Visual Function And Quality Of Life In A Cohort Of Swedish Children With Juvenile Idiopathic Arthritis
Authors Taha R, Papadopoulou M, Zetterberg M, Oskarsdottir S, Grönlund MA
Received 22 January 2019
Accepted for publication 6 August 2019
Published 24 October 2019 Volume 2019:13 Pages 2081—2091
Checked for plagiarism Yes
Review by Single-blind
Peer reviewer comments 2
Editor who approved publication: Dr Scott Fraser
Rezhna Taha,1 Maria Papadopoulou,1,2 Madeleine Zetterberg,1,2 Solveig Oskarsdottir,3 Marita Andersson Grönlund1,2
1Department of Clinical Neuroscience, Institute of Neuroscience and Physiology, Sahlgrenska Academy at the University of Gothenburg, Gothenburg, Sweden; 2Department of Ophthalmology, Sahlgrenska University Hospital, Mölndal, Sweden; 3Department of Pediatrics, Institute of Clinical Sciences, Sahlgrenska Academy at the University of Gothenburg, Gothenburg, Sweden
Correspondence: Rezhna Taha
Department of Clinical Neuroscience, Institute of Neuroscience and Physiology, Sahlgrenska Academy at the University of Gothenburg, Gothenburg, Sweden
Tel +46 31 704 093555
Fax +46 31 848952
Purpose: To evaluate quality of life (QoL) in children with juvenile idiopathic arthritis (JIA).
Methods: Forty children with a mean age of 7.9 years were included. The children underwent an ophthalmological examination and completed questionnaires on physical function (CHAQ) and vision-related (VR) QoL (EYE-Q).
Results: No differences regarding visual acuity (VA), refraction, intraocular pressure or physical or VRQoL were found between those with JIA without (n=33) and those with JIA-associated uveitis (n=7). When comparing physical function measured by CHAQ disability index and JIA subtype, a difference was found; children with polyarthritis scored the worst (p=0.0098). Children with subnormal VA scored worse on EYE-Q compared with those with normal VA (p=0.013). We found correlations between duration of JIA and CHAQ disability index (r=−0.42, p=0.0007) and CHAQ well-being (r=−0.34, p=0.022).
Conclusion: This study indicates the importance of measuring not only physical function but also VRQoL in children with JIA and JIA-associated uveitis.
Keywords: child arthritis, juvenile idiopathic arthritis, PROM, uveitis, quality of life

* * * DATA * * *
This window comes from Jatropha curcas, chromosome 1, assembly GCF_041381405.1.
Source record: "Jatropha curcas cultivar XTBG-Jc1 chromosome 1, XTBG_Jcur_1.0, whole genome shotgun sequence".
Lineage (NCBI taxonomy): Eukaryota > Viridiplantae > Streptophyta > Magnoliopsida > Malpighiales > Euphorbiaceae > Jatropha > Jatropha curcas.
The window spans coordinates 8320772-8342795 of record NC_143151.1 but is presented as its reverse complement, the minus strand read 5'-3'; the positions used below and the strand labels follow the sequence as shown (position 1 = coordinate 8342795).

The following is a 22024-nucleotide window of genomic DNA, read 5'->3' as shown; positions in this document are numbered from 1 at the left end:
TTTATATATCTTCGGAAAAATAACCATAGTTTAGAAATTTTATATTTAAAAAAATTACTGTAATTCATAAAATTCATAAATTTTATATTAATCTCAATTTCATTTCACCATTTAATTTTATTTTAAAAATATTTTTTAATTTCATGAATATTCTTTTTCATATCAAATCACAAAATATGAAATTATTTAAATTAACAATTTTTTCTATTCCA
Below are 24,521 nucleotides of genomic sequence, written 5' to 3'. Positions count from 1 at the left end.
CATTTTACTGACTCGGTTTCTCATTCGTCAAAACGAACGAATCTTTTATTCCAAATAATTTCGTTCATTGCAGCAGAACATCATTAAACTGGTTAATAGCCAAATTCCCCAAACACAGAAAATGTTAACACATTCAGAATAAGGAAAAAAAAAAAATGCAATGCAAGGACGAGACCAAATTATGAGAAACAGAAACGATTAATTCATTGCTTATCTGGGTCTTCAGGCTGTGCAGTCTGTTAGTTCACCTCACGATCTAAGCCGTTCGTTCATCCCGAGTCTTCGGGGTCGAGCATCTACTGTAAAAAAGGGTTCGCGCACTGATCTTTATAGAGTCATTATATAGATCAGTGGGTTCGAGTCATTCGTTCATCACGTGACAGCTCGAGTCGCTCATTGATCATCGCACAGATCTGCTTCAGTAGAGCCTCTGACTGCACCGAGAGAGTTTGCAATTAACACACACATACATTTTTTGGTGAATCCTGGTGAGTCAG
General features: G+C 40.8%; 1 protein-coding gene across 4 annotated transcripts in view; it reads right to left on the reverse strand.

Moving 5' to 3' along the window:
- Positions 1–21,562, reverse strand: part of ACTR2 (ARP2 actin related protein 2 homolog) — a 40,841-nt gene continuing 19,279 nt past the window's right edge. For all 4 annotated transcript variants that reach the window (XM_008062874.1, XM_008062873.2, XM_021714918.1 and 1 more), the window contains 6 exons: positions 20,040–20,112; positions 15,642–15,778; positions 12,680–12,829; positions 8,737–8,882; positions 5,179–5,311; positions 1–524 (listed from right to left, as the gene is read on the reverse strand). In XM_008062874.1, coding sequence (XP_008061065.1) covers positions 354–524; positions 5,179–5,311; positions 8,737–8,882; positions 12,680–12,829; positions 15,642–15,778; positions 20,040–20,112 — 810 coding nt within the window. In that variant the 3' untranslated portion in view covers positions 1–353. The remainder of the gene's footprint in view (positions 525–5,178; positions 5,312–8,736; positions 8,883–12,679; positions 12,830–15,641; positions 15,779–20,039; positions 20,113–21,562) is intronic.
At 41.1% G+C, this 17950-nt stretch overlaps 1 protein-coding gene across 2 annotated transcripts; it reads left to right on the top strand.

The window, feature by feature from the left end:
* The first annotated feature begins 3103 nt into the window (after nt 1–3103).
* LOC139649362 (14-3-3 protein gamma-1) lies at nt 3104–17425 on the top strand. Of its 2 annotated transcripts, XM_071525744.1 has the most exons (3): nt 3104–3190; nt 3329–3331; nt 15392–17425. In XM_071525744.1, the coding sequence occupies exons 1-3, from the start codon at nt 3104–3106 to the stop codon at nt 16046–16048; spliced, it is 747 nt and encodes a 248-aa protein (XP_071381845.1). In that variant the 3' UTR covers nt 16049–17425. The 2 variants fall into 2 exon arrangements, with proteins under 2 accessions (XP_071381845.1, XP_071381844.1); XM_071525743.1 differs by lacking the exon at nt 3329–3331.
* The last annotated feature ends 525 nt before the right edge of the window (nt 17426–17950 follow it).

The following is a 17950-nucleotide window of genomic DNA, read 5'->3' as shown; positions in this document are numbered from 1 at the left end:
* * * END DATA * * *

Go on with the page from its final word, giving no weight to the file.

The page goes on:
Juvenile idiopathic arthritis (JIA) consists of several subtypes of chronic arthritis with its onset of diagnosis before 16 years of age, and is defined as swelling or limitation of motion of the joints accompanied by heat, pain or tenderness of at least six weeks duration with no other identifiable causes of arthritis.1 Juvenile idiopathic arthritis is the most common chronic rheumatic disease in children in the Western world, and it may be a significant cause of chronic pain, disability and reduced quality of life (QoL).2,3
The incidence and prevalence in European and North American populations range from 2 to 20 and from 16 to 150 per 100,000, respectively.4 The International League of Associations for Rheumatology (ILAR) has provided classification of JIA consisting of seven subtypes, including systemic arthritis, oligoarthritis (OA) extended and persistent, polyarthritis (PA), rheumatoid factor (RF) positive and RF negative, enthesitis-related arthritis, psoriatic arthritis and undifferentiated arthritis or ¨other¨ JIA.5,6
Vision-threatening uveitis is the most common extra-articular manifestation of JIA, with a cumulative incidence of approximately 9–21% in these patients.7–10 JIA-associated uveitis (JIA-U) may develop before, at the same time as, or after the arthritis onset and is often asymptomatic at the time of onset. JIA-U can lead to severe visual impairment and is a relevant cause of ocular morbidity in children.11,12 The JIA-U is typically anterior and chronic, and frequently affects both eyes. Serious ocular complications can occur (e.g. cataract, glaucoma, band keratopathy and posterior synechiae), probably causing visual impairment in affected children.13 Risk factors for developing uveitis include antinuclear antibody (ANA) positivity, early onset of JIA, JIA duration, certain human leukocyte antigen (HLA) markers and active disease state and elevated erythrocyte sedimentation rate (ESR).8–10,13–15